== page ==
Courts/First Amendment

In Surprise Move, SCOTUS to Rule on Constitutionality of ACA Next Term

March 4, 2020 — The U.S. Supreme Court delivered a surprise on March 2 when it announced it will hear a challenge to the constitutionality of the Affordable Care Act (ACA) next term, leap-frogging over the process that was playing out in lower courts. Oral arguments have not yet been scheduled, but are likely to fall in October. Depending on the court’s decision, it could force the next Congress to either “fix,” replace, or drop the ACA as an early priority.

“It is unusual for the Supreme Court to intervene in a case like this one before the lower courts have completed their process,” noted Jon Bigelow, executive director of the Coalition for Healthcare Communication. “This ensures that the ACA will be a major issue in yet another election cycle, but it also advances the schedule for what will probably be a definitive decision, up or down, on the constitutionality of the ACA, including key provisions that go beyond health insurance, such as the Sunshine Act,” Bigelow added.

In 2018, 20 Republican state attorneys general brought a lawsuit saying that, because the ACA’s “individual mandate” was premised on Congress’ taxing authority and the 2017 tax reduction bill reset the penalty at zero, the entire ACA is unconstitutional. In the U.S. District Court for the Northern District of Texas, Judge Reed O’Connor ruled in favor of this position. The Trump administration also supports this position.

Democratic state attorneys general appealed the decision to the U.S. Court of Appeals for the Fifth Circuit. In December 2018, the Court of Appeals agreed with Judge O’Connor that the ACA requirement that individuals must have health insurance is unconstitutional, but questioned whether this necessarily means all parts of the ACA are unconstitutional. They sent the case back to Judge O’Connor, asking him to “conduct a more searching inquiry” to defend his decision that the entire ACA had to fall if the individual mandate fell, or to indicate which provisions of the act could stand.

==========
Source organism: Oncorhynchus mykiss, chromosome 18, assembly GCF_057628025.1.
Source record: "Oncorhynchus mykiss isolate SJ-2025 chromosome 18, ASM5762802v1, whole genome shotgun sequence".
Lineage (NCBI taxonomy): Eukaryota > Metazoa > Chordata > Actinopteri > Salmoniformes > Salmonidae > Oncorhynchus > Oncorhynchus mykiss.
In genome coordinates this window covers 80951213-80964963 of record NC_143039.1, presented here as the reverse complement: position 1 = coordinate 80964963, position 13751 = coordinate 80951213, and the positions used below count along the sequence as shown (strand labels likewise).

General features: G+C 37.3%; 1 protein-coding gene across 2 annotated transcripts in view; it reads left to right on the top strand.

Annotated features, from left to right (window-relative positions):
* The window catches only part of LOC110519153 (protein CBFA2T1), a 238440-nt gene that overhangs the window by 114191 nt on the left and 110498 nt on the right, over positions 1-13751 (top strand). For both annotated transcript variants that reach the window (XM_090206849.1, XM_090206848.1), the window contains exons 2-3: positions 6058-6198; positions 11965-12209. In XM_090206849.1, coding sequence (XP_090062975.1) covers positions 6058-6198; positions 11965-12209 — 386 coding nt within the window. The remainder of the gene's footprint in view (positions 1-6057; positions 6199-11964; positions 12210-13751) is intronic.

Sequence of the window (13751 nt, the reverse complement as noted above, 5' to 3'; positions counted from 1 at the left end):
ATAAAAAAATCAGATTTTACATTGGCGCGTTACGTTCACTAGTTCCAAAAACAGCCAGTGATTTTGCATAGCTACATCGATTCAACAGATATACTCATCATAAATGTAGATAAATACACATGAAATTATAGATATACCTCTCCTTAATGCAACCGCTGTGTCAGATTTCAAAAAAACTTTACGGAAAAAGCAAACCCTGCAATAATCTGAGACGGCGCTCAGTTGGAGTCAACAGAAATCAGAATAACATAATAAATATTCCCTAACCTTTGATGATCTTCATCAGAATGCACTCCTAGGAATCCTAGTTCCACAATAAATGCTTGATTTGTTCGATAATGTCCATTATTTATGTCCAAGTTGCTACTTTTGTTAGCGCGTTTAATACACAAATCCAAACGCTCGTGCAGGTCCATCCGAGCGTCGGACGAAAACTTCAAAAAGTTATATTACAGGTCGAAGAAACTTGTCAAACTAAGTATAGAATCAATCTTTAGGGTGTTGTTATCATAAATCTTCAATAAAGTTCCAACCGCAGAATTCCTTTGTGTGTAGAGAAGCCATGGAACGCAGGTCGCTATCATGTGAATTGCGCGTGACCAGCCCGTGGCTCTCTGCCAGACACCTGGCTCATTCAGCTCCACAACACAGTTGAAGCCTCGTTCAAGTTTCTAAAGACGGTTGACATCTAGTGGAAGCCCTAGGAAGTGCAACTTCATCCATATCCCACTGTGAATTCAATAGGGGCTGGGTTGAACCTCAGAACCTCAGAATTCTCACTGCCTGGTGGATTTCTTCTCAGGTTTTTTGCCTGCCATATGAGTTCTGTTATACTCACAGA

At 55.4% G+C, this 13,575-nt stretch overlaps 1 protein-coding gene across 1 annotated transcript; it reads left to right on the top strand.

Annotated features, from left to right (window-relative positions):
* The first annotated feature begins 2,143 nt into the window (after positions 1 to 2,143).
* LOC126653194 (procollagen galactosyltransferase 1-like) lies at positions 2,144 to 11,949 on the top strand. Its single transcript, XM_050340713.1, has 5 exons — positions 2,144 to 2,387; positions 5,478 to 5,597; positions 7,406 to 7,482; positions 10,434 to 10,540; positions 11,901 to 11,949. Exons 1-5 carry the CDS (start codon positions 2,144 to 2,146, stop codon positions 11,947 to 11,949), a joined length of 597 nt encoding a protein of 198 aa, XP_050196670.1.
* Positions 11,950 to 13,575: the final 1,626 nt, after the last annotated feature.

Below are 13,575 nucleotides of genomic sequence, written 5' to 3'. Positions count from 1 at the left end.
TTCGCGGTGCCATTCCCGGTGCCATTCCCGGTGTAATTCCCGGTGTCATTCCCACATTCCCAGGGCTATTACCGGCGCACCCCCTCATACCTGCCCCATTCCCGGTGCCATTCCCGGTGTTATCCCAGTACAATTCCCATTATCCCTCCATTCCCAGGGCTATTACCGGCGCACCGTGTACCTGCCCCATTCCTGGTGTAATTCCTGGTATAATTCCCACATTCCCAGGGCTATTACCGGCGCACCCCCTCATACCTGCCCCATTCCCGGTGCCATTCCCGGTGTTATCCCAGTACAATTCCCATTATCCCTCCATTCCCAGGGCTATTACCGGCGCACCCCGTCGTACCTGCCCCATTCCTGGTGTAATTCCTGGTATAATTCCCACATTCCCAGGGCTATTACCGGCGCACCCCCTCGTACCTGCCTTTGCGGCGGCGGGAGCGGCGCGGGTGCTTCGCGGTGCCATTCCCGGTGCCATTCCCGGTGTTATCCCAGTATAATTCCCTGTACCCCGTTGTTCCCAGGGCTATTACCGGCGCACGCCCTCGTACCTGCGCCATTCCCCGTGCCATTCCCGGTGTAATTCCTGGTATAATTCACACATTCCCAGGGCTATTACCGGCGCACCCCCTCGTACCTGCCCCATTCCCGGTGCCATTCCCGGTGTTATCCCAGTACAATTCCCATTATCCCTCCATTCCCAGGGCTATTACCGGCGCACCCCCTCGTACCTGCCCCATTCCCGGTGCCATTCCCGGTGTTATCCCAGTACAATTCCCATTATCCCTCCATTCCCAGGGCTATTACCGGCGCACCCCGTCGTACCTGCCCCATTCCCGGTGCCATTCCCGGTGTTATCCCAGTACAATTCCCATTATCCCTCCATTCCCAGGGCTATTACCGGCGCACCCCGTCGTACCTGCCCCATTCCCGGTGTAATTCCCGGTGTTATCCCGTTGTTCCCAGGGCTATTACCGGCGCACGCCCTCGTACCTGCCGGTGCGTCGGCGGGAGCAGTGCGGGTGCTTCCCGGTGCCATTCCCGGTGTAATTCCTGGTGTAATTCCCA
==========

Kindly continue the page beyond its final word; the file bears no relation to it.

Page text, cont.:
Although California’s Attorney General, Xavier Bacerra, then appealed the decision directly to the Supreme Court, it was widely assumed that bench would decline to hear the case until after Judge O’Connor issued a response and then the Court of Appeals ruled on that, a process expected to take up to a year.

That the Supreme Court agreed to hear the case without waiting for the lower courts to sort it out suggests the importance to the nation. That the Court waited until now to take the case means that it will not be ruled on before the current term ends in June; if oral arguments occur in October, the decision likely would be announced in early 2021.

The Supreme Court previously affirmed the ACA’s constitutionality in major cases in 2012 and 2015. Five justices who were in the majority those times remain on the court.

The most obvious impact of this case is on the roughly 20 million Americans who now have health insurance under the ACA. A Supreme Court determination that the ACA is entirely or largely unconstitutional would be a wrenching change disrupting their lives and finances. Other provisions that affect the private insurance market (coverage of pre-existing conditions, for example) could also be invalidated. Although presumably there would be a grace period for implementation, the next Congress—whichever party wins the Senate and House—would be forced to act to revise and enhance the law to address whatever failings the Court identifies, or replace it, or simply let many Americans lose their insurance. Even if the Supreme Court rules that the full ACA remains constitutional, its decision may reset the ongoing debate over our health insurance system.

The ACA legislation had several other important provisions that may now be at risk. For example, the ACA outlined the pathway for approval of biosimilars and established the “innovation center” authority that might be used for an international pricing index. The ACA also was the vehicle for enacting the Sunshine Act; if the ACA is overturned, both parties will presumably push to re-enact the Sunshine Act—but the process may open the opportunity either to broaden or limit its scope.